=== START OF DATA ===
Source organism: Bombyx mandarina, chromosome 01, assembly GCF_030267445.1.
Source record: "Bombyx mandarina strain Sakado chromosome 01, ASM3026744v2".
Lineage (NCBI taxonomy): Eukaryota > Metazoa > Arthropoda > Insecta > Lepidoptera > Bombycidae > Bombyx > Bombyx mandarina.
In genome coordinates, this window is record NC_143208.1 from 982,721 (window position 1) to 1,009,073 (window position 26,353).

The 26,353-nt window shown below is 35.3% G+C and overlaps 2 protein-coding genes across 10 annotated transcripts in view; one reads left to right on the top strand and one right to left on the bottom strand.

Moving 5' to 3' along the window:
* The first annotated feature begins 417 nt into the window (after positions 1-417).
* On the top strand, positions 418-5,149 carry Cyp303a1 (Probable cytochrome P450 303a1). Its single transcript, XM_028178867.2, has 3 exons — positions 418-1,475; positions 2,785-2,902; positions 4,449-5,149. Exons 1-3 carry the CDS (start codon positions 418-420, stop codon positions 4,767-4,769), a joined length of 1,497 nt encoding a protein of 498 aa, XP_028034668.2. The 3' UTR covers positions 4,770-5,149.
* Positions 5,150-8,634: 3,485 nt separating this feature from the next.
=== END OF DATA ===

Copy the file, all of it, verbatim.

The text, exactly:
Source organism: Bombyx mandarina, chromosome 01, assembly GCF_030267445.1.
Source record: "Bombyx mandarina strain Sakado chromosome 01, ASM3026744v2".
Lineage (NCBI taxonomy): Eukaryota > Metazoa > Arthropoda > Insecta > Lepidoptera > Bombycidae > Bombyx > Bombyx mandarina.
In genome coordinates, this window is record NC_143208.1 from 982,721 (window position 1) to 1,009,073 (window position 26,353).

The 26,353-nt window shown below is 35.3% G+C and overlaps 2 protein-coding genes across 10 annotated transcripts in view; one reads left to right on the top strand and one right to left on the bottom strand.

Moving 5' to 3' along the window:
* The first annotated feature begins 417 nt into the window (after positions 1-417).
* On the top strand, positions 418-5,149 carry Cyp303a1 (Probable cytochrome P450 303a1). Its single transcript, XM_028178867.2, has 3 exons — positions 418-1,475; positions 2,785-2,902; positions 4,449-5,149. Exons 1-3 carry the CDS (start codon positions 418-420, stop codon positions 4,767-4,769), a joined length of 1,497 nt encoding a protein of 498 aa, XP_028034668.2. The 3' UTR covers positions 4,770-5,149.
* Positions 5,150-8,634: 3,485 nt separating this feature from the next.